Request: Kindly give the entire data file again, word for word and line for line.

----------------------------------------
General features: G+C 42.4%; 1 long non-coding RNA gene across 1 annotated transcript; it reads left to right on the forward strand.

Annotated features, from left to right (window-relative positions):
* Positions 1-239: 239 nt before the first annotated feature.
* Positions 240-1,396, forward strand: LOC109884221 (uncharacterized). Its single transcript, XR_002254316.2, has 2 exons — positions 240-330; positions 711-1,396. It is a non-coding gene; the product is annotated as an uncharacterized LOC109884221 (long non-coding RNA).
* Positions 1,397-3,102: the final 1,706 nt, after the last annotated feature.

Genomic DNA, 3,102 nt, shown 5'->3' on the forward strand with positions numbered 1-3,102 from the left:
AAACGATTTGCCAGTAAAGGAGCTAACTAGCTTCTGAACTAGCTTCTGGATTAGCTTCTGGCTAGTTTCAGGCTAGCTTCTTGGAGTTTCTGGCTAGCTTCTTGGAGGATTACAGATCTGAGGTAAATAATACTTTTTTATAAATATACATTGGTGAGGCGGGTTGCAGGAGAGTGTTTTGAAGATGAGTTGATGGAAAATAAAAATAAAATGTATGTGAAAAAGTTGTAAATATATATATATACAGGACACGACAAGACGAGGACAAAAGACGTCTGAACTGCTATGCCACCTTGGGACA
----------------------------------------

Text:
General features: G+C 42.4%; 1 long non-coding RNA gene across 1 annotated transcript; it reads left to right on the forward strand.

Annotated features, from left to right (window-relative positions):
* Positions 1-239: 239 nt before the first annotated feature.
* Positions 240-1,396, forward strand: LOC109884221 (uncharacterized). Its single transcript, XR_002254316.2, has 2 exons — positions 240-330; positions 711-1,396. It is a non-coding gene; the product is annotated as an uncharacterized LOC109884221 (long non-coding RNA).
* Positions 1,397-3,102: the final 1,706 nt, after the last annotated feature.

Genomic DNA, 3,102 nt, shown 5'->3' on the forward strand with positions numbered 1-3,102 from the left:
AAACGATTTGCCAGTAAAGGAGCTAACTAGCTTCTGAACTAGCTTCTGGATTAGCTTCTGGCTAGTTTCAGGCTAGCTTCTTGGAGTTTCTGGCTAGCTTCTTGGAGGATTACAGATCTGAGGTAAATAATACTTTTTTATAAATATACATTGGTGAGGCGGGTTGCAGGAGAGTGTTTTGAAGATGAGTTGATGGAAAATAAAAATAAAATGTATGTGAAAAAGTTGTAAATATATATATATACAGGACACGACAAGACGAGGACAAAAGACGTCTGAACTGCTATGCCACCTTGGGACA